“We never joke about bunnies, Bunny.”
Viking | 2019
Opening Hook: A writing exercise.
Main Character: Every nerdy introvert who wants to experience being a Mean Girl.
Plot Twisty-ness: Purely demented.
This book hopped onto my TBR (hopped, get it? …I’ll show myself out,) after @readswithdogs on #bookstagram gave it a 5-star review over the summer. She called it Clueless meets Heathers and quite frankly, what millennial isn’t going to want to read that, like STAT? ASAP? OTHER ACRONYMS?
For the first quarter of the book, I was like, what is this actually??? It’s really weird and hard to classify its genre; where is it going and what is it doing, and I’m not sure what’s happening? SOMEONE HELP ME!?
I was growing concerned that @readwithdogs had betrayed our book friendship in such a deep way that we would never come back from that darkness, but I stuck with it and slowly, as you get into the heart of the story, it begins to make more sense (but also does not, purposefully.) And it turns out I wasn’t led astray. So, we’re cool.
Yes, it’s fucking bizarre and weird and hard to categorize, but that’s the beauty and style of Bunny. It’s like taking literary acid. It’s meant to trip you out. And if you expect that going into the reading experience, then you’ll probably enjoy it more than if you’re expecting this to be a jump-and-scare kind of horror novel.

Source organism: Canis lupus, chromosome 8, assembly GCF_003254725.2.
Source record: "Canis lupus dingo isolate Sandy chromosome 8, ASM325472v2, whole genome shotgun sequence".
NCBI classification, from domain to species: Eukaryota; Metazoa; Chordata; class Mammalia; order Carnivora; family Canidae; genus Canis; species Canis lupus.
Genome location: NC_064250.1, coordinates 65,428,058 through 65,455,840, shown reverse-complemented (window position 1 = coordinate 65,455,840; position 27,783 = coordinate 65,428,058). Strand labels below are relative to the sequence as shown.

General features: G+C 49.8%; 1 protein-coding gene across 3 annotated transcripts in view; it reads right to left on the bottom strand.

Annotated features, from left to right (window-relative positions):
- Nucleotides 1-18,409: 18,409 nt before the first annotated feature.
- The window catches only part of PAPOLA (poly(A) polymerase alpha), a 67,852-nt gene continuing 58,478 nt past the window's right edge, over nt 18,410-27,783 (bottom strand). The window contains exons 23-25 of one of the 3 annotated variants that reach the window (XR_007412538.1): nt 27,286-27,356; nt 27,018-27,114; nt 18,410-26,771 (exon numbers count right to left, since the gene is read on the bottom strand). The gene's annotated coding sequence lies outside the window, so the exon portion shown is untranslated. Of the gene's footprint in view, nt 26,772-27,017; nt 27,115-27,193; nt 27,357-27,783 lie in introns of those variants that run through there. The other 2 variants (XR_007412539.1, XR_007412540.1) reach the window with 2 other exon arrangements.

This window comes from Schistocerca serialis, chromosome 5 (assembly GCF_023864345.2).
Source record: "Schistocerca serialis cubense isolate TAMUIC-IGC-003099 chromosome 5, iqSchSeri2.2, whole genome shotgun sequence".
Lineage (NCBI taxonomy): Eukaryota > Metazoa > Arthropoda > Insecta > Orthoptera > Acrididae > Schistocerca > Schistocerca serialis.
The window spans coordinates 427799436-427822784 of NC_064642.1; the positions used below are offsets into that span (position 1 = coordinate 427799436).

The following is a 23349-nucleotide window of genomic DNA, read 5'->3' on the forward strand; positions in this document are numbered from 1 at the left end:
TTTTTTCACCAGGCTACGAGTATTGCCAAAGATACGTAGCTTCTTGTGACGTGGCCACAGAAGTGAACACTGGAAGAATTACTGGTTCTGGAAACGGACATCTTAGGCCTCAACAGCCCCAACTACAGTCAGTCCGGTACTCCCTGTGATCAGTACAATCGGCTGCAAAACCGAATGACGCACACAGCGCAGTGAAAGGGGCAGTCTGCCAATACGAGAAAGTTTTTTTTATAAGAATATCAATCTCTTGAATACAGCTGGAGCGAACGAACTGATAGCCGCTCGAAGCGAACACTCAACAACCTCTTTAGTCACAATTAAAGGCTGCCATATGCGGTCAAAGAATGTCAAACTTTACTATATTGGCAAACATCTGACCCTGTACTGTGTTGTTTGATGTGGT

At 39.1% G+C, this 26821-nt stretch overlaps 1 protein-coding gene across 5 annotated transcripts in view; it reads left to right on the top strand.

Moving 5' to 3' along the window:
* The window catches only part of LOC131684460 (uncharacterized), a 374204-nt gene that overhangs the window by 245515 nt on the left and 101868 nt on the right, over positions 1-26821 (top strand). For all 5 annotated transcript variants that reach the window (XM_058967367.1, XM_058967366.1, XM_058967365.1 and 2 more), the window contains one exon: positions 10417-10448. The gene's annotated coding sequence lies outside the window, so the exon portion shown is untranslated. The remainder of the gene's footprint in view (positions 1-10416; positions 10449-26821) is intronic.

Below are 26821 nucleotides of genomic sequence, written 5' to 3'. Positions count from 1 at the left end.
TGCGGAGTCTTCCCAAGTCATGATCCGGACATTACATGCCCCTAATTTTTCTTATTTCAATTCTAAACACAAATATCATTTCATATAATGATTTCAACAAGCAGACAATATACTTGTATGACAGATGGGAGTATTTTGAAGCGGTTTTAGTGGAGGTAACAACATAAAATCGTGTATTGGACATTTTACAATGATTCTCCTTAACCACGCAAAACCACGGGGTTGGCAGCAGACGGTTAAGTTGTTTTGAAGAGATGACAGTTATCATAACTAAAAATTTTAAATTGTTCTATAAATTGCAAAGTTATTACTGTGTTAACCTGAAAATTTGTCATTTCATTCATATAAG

Just sit back and let it happen. The more you freak out, the worse it’s going to be.
Taking place in a highly selective, and hilariously portrayed, MFA program at a New England university (called Warren, because that’s where rabbits live,) the setting of this world is perfectly vibrant in its satirical absurdity. It definitely has a Heathers/Mean Girls vibe to the structure of the female characters. That sinister and fake, but syrupy sweet energy, that pulls you in even though you’re objectively uncomfortable the whole time.
Samantha, a creative writing student in the MFA program, is completely put off by the preformative clique of four other female students in the course, who call themselves The Bunnies. Samantha’s morbid curiosity about the Bunnies is too much to ignore when they randomly invite her to something called a “smut salon” at one of their houses. Attending the mysterious gathering against friendly advice, Samantha slowly finds herself drawn further and further into the Bunnies.
Dare I call it a fucking cult? Because that’s what it feels like. At least, Cult-Lite.
As the reader, you get a front-row seat to the mechanics of being brainwashed as it happens to Samantha. And honestly, cults are fascinating as hell to me. Like I could probably be a cult leader if I had even an ounce of charm and charisma, but I’m actually not really interested in most humans, so I suppose that’s why I’m not overseeing an spiritual orgy in a white robe. A girl can dream, though.